The F1 W07 Hybrid had big boots to fill in 2016 as the successor to two extremely successful racing cars – the Formula One World Championship winning Silver Arrows of 2014 and 2015.
With regulations remaining relatively unchanged for the season ahead and the field therefore likely to close up in performance terms, the search for every last fraction of speed became more crucial than ever.
The biggest challenge facing the team during the winter was therefore to find out how to get even more performance out of a Power Unit and chassis design that has already proven to be an extremely potent combination.
While the F1 W07 Hybrid may have looked very similar to its predecessor from the outside, quite a few mini-revolutions had taken place under the covers.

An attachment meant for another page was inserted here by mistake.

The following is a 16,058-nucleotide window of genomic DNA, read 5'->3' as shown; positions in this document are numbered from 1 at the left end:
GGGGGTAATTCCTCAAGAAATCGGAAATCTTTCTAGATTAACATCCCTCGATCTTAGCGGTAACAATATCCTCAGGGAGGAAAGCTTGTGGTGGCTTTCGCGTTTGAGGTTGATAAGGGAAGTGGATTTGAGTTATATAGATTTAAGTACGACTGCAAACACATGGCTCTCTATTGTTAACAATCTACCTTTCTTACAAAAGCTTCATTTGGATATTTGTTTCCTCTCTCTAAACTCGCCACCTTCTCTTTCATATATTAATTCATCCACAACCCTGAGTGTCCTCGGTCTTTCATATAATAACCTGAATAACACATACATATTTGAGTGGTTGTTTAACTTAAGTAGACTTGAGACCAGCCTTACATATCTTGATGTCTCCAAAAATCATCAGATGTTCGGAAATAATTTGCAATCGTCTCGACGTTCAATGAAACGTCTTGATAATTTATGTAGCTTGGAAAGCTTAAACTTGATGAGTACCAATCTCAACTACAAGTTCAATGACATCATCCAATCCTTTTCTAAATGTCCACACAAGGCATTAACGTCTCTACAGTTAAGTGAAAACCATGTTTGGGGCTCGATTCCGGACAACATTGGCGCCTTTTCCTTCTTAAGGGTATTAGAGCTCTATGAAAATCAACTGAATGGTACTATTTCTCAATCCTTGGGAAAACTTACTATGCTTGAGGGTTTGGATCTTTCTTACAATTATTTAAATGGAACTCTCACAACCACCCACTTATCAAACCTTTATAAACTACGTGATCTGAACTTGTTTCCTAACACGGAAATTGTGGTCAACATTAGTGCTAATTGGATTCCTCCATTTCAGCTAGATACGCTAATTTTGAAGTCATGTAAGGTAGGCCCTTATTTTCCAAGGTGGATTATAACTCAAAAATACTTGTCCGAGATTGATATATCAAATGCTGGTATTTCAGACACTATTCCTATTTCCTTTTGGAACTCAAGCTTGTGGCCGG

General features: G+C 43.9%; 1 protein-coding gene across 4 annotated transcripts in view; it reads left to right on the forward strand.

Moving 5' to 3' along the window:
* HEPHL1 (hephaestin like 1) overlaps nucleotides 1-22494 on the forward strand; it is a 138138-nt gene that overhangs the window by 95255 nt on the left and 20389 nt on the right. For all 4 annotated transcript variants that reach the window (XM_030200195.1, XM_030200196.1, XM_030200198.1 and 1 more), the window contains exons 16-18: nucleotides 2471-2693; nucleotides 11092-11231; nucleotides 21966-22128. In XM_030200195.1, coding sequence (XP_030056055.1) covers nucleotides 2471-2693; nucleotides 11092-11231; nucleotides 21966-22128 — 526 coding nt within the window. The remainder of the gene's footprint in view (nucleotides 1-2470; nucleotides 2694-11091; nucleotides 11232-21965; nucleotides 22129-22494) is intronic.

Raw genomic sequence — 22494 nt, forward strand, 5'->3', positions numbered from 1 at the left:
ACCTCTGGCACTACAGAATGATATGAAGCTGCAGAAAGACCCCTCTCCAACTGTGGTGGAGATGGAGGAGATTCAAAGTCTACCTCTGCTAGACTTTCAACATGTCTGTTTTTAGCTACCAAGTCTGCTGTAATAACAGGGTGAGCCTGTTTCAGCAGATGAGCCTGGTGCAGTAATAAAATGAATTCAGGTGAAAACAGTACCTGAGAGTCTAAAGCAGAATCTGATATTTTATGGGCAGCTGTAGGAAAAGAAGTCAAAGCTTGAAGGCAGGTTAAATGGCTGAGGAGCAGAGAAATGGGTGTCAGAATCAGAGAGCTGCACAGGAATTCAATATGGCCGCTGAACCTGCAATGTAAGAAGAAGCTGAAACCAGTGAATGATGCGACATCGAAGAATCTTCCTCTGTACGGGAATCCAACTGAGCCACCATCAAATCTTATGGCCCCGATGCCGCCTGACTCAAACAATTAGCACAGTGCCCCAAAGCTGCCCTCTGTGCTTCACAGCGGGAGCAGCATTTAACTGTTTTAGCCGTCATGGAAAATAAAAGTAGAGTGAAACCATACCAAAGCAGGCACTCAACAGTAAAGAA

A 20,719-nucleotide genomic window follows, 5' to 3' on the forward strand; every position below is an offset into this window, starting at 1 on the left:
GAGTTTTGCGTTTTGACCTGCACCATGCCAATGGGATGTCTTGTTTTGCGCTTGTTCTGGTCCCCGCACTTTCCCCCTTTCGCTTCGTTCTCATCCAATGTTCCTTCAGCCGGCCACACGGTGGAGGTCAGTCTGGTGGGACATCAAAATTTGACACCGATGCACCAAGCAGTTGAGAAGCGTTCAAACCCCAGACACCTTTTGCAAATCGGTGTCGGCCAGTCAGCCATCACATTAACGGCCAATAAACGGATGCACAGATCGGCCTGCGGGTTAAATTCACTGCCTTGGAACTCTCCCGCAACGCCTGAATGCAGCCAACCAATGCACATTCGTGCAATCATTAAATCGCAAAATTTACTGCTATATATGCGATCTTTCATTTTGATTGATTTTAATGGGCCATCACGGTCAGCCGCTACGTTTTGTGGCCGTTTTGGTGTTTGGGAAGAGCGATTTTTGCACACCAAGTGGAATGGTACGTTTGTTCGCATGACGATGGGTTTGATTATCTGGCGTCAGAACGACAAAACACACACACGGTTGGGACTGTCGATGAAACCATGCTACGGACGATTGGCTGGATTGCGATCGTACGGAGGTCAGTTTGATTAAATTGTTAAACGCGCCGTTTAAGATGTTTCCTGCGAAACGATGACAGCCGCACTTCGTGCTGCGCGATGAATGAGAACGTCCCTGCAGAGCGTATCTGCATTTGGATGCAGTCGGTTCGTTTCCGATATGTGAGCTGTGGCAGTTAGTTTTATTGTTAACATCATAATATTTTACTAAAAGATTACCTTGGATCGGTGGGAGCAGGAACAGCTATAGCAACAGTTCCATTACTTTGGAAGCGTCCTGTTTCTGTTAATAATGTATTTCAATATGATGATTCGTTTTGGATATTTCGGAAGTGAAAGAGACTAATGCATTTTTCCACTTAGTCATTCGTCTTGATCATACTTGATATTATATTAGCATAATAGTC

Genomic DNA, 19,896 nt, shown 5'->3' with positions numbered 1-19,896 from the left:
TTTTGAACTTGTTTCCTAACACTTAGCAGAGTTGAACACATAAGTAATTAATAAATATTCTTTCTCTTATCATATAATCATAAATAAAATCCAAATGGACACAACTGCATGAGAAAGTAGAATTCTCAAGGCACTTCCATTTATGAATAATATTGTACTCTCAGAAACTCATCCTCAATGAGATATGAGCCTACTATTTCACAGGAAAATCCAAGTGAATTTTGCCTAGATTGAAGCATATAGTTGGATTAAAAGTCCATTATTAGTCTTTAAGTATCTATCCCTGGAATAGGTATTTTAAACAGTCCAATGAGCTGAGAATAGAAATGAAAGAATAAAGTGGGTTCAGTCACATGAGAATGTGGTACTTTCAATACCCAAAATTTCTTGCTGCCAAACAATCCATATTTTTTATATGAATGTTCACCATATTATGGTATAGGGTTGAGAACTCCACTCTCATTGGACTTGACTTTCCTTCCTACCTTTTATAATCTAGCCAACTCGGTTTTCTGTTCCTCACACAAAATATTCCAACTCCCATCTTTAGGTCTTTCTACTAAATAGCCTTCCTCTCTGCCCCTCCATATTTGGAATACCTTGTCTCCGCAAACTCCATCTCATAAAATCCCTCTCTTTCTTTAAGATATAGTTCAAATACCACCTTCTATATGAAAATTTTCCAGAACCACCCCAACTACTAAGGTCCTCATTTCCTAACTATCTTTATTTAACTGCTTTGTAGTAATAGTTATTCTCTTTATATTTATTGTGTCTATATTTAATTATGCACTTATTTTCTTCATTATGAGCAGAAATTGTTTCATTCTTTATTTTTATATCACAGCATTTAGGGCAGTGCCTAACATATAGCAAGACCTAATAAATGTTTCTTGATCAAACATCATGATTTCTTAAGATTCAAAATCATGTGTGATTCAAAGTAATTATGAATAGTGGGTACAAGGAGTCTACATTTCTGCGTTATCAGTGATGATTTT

On the mechanical side, the biggest change to the regulations concerned the separation of the exhaust tailpipe and waste gate. But by far the largest structural change was to the chassis.
The zone protecting the driver in the cockpit was raised by 20mm in height, with lateral crash test loads increased from 15 to 50 kN – a significant increase in the effective forces that needed to be absorbed by the chassis.
These detailed improvements to the F1 W07 Hybrid were to pay off by the end of the season. For the third time in a row, the Silver Arrows won both the Drivers’ and the Constructors’ World Championship titles.
Over the course of the 2016 season, World Champion Nico Rosberg and team-mate Lewis Hamilton combined to secure 19 wins (including eight one-two finishes), 33 podiums, 20 pole positions, 121 session best times and 765 points. Between them, the two Silver Arrows drivers led the standings right from the first to the last race.
On its way to achieving #TheTriple, the F1 W07 Hybrid clocked 8,073 laps – equating to a distance of more than 40,500 km – taking in excess of 133,000 corners and changing gear roughly 389,000 times along the way.